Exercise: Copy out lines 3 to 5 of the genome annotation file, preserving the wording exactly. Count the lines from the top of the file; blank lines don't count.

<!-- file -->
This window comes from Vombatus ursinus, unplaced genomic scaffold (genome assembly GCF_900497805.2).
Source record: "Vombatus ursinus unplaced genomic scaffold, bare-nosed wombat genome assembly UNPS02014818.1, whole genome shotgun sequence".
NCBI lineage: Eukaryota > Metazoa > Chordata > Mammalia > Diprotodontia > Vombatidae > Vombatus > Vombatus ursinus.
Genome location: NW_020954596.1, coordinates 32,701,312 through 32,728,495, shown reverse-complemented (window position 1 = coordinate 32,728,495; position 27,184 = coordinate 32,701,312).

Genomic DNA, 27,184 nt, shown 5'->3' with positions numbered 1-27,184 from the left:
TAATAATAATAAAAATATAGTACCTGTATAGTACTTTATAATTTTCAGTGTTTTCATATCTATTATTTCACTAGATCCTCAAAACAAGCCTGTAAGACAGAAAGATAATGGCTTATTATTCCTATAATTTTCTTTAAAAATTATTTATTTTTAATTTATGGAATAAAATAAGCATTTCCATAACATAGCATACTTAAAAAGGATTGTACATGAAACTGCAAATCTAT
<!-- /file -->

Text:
NCBI lineage: Eukaryota > Metazoa > Chordata > Mammalia > Diprotodontia > Vombatidae > Vombatus > Vombatus ursinus.
Genome location: NW_020954596.1, coordinates 32,701,312 through 32,728,495, shown reverse-complemented (window position 1 = coordinate 32,728,495; position 27,184 = coordinate 32,701,312).

Genomic DNA, 27,184 nt, shown 5'->3' with positions numbered 1-27,184 from the left: